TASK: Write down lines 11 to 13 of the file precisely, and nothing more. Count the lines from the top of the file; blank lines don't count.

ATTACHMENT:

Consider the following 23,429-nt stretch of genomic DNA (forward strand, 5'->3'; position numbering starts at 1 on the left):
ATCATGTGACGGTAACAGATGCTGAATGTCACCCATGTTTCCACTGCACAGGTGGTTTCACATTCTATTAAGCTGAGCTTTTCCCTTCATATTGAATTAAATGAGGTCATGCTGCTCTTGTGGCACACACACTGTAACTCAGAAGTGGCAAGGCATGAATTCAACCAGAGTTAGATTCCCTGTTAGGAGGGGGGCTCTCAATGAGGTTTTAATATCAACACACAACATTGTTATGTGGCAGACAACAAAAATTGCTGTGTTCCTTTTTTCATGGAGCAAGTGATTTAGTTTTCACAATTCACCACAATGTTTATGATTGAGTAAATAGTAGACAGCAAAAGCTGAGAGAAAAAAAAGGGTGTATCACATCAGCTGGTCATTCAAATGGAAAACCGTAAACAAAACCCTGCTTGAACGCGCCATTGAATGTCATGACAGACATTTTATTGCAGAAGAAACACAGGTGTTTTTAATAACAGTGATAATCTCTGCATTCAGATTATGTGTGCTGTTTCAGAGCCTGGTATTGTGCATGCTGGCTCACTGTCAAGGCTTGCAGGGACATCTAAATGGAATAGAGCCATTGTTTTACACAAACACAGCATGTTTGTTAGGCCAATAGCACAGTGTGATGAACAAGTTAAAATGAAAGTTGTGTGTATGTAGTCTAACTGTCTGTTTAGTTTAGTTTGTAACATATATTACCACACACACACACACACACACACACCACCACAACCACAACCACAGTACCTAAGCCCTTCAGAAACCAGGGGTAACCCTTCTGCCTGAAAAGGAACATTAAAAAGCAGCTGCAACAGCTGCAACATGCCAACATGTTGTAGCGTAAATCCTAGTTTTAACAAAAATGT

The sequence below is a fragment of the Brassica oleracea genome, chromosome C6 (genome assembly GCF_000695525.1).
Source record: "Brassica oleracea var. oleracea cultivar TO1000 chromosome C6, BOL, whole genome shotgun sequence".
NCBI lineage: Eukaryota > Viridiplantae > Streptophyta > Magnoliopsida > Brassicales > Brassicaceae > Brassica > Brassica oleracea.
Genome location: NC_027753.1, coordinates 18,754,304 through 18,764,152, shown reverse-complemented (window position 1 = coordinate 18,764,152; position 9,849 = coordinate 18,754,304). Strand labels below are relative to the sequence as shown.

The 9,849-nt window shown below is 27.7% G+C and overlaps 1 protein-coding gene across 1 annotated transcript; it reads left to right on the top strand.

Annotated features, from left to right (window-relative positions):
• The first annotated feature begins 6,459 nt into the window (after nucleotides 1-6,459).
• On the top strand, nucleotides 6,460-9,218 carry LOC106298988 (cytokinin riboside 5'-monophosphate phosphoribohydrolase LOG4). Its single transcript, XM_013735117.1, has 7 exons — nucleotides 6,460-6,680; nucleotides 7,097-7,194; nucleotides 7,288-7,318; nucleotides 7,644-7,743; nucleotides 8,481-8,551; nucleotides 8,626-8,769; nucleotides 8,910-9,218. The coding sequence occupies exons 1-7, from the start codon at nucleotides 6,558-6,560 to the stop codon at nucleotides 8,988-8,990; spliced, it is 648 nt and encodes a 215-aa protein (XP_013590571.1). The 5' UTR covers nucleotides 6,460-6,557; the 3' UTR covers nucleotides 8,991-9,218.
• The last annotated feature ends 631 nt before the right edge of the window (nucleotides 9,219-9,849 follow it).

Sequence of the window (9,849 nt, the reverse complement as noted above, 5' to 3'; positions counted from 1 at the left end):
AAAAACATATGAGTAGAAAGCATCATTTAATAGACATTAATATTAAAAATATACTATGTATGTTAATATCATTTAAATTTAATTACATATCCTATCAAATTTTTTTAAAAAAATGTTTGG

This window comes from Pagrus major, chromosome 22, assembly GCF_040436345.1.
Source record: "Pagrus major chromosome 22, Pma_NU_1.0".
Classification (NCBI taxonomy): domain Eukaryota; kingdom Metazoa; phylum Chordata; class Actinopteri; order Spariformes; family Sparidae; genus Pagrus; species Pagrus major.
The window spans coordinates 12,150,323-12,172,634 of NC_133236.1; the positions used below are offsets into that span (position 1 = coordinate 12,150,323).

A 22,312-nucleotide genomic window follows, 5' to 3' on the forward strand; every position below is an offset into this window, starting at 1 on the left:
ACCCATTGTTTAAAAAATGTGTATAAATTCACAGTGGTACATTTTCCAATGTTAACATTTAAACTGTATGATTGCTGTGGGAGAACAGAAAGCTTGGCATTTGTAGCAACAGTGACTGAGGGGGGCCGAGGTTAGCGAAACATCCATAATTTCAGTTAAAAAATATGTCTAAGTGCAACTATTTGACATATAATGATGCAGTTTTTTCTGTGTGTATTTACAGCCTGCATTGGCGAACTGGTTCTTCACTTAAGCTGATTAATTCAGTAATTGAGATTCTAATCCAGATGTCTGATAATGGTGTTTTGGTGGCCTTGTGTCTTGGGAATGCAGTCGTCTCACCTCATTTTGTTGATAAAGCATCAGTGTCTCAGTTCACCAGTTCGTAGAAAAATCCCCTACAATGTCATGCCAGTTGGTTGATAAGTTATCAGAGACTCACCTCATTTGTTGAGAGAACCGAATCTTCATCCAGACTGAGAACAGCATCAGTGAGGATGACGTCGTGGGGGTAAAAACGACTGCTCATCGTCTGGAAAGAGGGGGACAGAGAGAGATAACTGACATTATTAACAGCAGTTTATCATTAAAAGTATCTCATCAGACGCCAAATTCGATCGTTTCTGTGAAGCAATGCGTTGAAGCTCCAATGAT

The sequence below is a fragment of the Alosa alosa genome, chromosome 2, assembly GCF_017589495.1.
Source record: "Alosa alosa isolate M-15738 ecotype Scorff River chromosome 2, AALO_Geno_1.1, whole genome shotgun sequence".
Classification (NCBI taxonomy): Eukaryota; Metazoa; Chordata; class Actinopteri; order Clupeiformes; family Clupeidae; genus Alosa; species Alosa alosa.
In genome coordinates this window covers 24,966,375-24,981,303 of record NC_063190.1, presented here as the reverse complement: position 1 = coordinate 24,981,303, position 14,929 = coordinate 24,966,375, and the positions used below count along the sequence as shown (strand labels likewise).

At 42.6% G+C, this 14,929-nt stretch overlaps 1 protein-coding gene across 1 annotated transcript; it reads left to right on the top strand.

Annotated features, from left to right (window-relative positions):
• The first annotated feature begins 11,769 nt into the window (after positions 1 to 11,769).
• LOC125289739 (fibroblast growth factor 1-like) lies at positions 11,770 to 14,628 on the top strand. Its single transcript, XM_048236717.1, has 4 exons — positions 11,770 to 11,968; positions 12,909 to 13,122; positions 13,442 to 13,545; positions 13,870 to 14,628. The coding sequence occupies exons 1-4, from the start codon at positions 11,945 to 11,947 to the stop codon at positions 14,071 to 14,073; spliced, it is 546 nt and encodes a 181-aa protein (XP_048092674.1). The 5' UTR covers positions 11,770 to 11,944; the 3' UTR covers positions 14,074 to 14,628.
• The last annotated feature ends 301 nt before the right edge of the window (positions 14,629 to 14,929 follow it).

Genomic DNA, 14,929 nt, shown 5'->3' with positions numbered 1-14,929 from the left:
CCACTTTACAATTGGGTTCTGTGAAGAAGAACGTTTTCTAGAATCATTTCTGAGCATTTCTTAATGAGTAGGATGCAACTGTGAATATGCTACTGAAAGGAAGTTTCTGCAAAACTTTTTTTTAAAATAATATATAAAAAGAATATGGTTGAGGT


• The last annotated feature ends 631 nt before the right edge of the window (nucleotides 9,219-9,849 follow it).

Sequence of the window (9,849 nt, the reverse complement as noted above, 5' to 3'; positions counted from 1 at the left end):
AAAAACATATGAGTAGAAAGCATCATTTAATAGACATTAATATTAAAAATATACTATGTATGTTAATATCATTTAAATTTAATTACATATCCTATCAAATTTTTTTAAAAAAATGTTTGG